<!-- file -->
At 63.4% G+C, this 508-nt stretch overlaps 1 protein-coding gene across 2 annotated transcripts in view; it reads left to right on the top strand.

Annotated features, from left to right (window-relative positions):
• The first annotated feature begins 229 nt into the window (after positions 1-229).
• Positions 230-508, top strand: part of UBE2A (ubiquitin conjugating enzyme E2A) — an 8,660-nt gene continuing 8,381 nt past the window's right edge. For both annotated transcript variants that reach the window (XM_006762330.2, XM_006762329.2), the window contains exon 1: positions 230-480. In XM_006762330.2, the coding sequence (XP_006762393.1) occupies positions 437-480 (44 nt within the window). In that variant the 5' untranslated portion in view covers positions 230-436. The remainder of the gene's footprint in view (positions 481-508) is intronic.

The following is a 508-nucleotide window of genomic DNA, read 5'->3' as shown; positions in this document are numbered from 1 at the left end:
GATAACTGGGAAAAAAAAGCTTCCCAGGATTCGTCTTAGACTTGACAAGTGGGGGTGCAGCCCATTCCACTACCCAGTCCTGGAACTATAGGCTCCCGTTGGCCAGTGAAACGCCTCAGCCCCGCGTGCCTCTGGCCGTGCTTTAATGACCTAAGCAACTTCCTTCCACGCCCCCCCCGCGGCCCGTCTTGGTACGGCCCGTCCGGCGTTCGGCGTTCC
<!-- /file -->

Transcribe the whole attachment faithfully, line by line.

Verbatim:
At 63.4% G+C, this 508-nt stretch overlaps 1 protein-coding gene across 2 annotated transcripts in view; it reads left to right on the top strand.

Annotated features, from left to right (window-relative positions):
• The first annotated feature begins 229 nt into the window (after positions 1-229).
• Positions 230-508, top strand: part of UBE2A (ubiquitin conjugating enzyme E2A) — an 8,660-nt gene continuing 8,381 nt past the window's right edge. For both annotated transcript variants that reach the window (XM_006762330.2, XM_006762329.2), the window contains exon 1: positions 230-480. In XM_006762330.2, the coding sequence (XP_006762393.1) occupies positions 437-480 (44 nt within the window). In that variant the 5' untranslated portion in view covers positions 230-436. The remainder of the gene's footprint in view (positions 481-508) is intronic.

The following is a 508-nucleotide window of genomic DNA, read 5'->3' as shown; positions in this document are numbered from 1 at the left end:
GATAACTGGGAAAAAAAAGCTTCCCAGGATTCGTCTTAGACTTGACAAGTGGGGGTGCAGCCCATTCCACTACCCAGTCCTGGAACTATAGGCTCCCGTTGGCCAGTGAAACGCCTCAGCCCCGCGTGCCTCTGGCCGTGCTTTAATGACCTAAGCAACTTCCTTCCACGCCCCCCCCGCGGCCCGTCTTGGTACGGCCCGTCCGGCGTTCGGCGTTCC